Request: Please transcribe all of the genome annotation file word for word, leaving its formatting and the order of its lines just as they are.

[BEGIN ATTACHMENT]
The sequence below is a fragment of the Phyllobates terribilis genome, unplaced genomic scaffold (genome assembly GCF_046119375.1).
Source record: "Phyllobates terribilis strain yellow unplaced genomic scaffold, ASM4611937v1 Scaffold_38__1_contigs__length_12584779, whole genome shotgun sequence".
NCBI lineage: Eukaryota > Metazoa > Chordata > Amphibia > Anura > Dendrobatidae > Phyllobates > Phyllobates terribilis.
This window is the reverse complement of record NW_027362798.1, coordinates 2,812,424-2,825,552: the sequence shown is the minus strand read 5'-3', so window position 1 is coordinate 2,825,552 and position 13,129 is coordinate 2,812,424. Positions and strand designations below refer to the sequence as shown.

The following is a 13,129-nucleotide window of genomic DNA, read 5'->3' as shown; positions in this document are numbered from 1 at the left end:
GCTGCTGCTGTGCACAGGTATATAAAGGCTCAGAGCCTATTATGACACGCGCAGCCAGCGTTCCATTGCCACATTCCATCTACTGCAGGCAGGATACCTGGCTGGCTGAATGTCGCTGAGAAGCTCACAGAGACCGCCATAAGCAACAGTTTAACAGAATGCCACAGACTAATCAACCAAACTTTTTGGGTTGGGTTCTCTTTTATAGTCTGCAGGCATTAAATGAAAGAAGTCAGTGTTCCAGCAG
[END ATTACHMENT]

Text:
The sequence below is a fragment of the Phyllobates terribilis genome, unplaced genomic scaffold (genome assembly GCF_046119375.1).
Source record: "Phyllobates terribilis strain yellow unplaced genomic scaffold, ASM4611937v1 Scaffold_38__1_contigs__length_12584779, whole genome shotgun sequence".
NCBI lineage: Eukaryota > Metazoa > Chordata > Amphibia > Anura > Dendrobatidae > Phyllobates > Phyllobates terribilis.
This window is the reverse complement of record NW_027362798.1, coordinates 2,812,424-2,825,552: the sequence shown is the minus strand read 5'-3', so window position 1 is coordinate 2,825,552 and position 13,129 is coordinate 2,812,424. Positions and strand designations below refer to the sequence as shown.

The following is a 13,129-nucleotide window of genomic DNA, read 5'->3' as shown; positions in this document are numbered from 1 at the left end:
GCTGCTGCTGTGCACAGGTATATAAAGGCTCAGAGCCTATTATGACACGCGCAGCCAGCGTTCCATTGCCACATTCCATCTACTGCAGGCAGGATACCTGGCTGGCTGAATGTCGCTGAGAAGCTCACAGAGACCGCCATAAGCAACAGTTTAACAGAATGCCACAGACTAATCAACCAAACTTTTTGGGTTGGGTTCTCTTTTATAGTCTGCAGGCATTAAATGAAAGAAGTCAGTGTTCCAGCAG